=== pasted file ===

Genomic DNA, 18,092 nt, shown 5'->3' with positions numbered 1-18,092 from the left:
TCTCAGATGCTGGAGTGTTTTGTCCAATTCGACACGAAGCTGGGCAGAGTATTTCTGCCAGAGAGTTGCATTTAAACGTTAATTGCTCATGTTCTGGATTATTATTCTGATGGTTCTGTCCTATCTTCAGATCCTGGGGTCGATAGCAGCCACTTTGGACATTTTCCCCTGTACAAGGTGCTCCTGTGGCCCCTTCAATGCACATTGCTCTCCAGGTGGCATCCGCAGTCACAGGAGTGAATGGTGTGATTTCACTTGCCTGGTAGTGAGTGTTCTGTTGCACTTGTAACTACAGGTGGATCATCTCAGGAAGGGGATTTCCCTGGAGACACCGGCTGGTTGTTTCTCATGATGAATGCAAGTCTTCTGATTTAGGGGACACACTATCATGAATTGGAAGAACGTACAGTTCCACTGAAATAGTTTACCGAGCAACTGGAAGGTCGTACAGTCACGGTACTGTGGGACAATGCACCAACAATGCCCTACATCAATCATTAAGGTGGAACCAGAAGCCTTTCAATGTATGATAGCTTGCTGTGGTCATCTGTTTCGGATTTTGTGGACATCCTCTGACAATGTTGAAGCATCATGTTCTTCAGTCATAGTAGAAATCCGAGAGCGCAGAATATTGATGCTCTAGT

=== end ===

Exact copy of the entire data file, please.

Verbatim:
Genomic DNA, 18,092 nt, shown 5'->3' with positions numbered 1-18,092 from the left:
TCTCAGATGCTGGAGTGTTTTGTCCAATTCGACACGAAGCTGGGCAGAGTATTTCTGCCAGAGAGTTGCATTTAAACGTTAATTGCTCATGTTCTGGATTATTATTCTGATGGTTCTGTCCTATCTTCAGATCCTGGGGTCGATAGCAGCCACTTTGGACATTTTCCCCTGTACAAGGTGCTCCTGTGGCCCCTTCAATGCACATTGCTCTCCAGGTGGCATCCGCAGTCACAGGAGTGAATGGTGTGATTTCACTTGCCTGGTAGTGAGTGTTCTGTTGCACTTGTAACTACAGGTGGATCATCTCAGGAAGGGGATTTCCCTGGAGACACCGGCTGGTTGTTTCTCATGATGAATGCAAGTCTTCTGATTTAGGGGACACACTATCATGAATTGGAAGAACGTACAGTTCCACTGAAATAGTTTACCGAGCAACTGGAAGGTCGTACAGTCACGGTACTGTGGGACAATGCACCAACAATGCCCTACATCAATCATTAAGGTGGAACCAGAAGCCTTTCAATGTATGATAGCTTGCTGTGGTCATCTGTTTCGGATTTTGTGGACATCCTCTGACAATGTTGAAGCATCATGTTCTTCAGTCATAGTAGAAATCCGAGAGCGCAGAATATTGATGCTCTAGT